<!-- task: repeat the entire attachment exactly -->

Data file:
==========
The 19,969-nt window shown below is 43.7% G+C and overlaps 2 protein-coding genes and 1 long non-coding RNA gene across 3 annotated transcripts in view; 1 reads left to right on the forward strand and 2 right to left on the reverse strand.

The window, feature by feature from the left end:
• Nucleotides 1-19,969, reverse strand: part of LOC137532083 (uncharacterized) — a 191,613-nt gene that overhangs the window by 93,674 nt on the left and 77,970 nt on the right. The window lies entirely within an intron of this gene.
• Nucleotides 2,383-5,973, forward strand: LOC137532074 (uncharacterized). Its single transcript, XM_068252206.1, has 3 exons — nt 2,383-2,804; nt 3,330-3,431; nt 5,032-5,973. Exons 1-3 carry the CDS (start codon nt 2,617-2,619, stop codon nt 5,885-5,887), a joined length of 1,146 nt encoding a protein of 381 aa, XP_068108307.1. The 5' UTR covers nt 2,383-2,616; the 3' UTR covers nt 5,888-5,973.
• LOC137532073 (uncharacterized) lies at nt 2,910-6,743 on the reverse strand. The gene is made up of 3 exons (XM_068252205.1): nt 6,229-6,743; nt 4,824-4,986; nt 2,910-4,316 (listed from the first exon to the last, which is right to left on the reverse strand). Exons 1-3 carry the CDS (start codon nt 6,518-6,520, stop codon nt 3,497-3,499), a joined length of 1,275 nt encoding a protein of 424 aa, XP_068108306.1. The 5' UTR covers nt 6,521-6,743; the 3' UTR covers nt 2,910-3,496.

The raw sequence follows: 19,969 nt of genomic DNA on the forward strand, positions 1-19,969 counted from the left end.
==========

The 19,969-nt window shown below is 43.7% G+C and overlaps 2 protein-coding genes and 1 long non-coding RNA gene across 3 annotated transcripts in view; 1 reads left to right on the forward strand and 2 right to left on the reverse strand.

The window, feature by feature from the left end:
• Nucleotides 1-19,969, reverse strand: part of LOC137532083 (uncharacterized) — a 191,613-nt gene that overhangs the window by 93,674 nt on the left and 77,970 nt on the right. The window lies entirely within an intron of this gene.
• Nucleotides 2,383-5,973, forward strand: LOC137532074 (uncharacterized). Its single transcript, XM_068252206.1, has 3 exons — nt 2,383-2,804; nt 3,330-3,431; nt 5,032-5,973. Exons 1-3 carry the CDS (start codon nt 2,617-2,619, stop codon nt 5,885-5,887), a joined length of 1,146 nt encoding a protein of 381 aa, XP_068108307.1. The 5' UTR covers nt 2,383-2,616; the 3' UTR covers nt 5,888-5,973.
• LOC137532073 (uncharacterized) lies at nt 2,910-6,743 on the reverse strand. The gene is made up of 3 exons (XM_068252205.1): nt 6,229-6,743; nt 4,824-4,986; nt 2,910-4,316 (listed from the first exon to the last, which is right to left on the reverse strand). Exons 1-3 carry the CDS (start codon nt 6,518-6,520, stop codon nt 3,497-3,499), a joined length of 1,275 nt encoding a protein of 424 aa, XP_068108306.1. The 5' UTR covers nt 6,521-6,743; the 3' UTR covers nt 2,910-3,496.

The raw sequence follows: 19,969 nt of genomic DNA on the forward strand, positions 1-19,969 counted from the left end.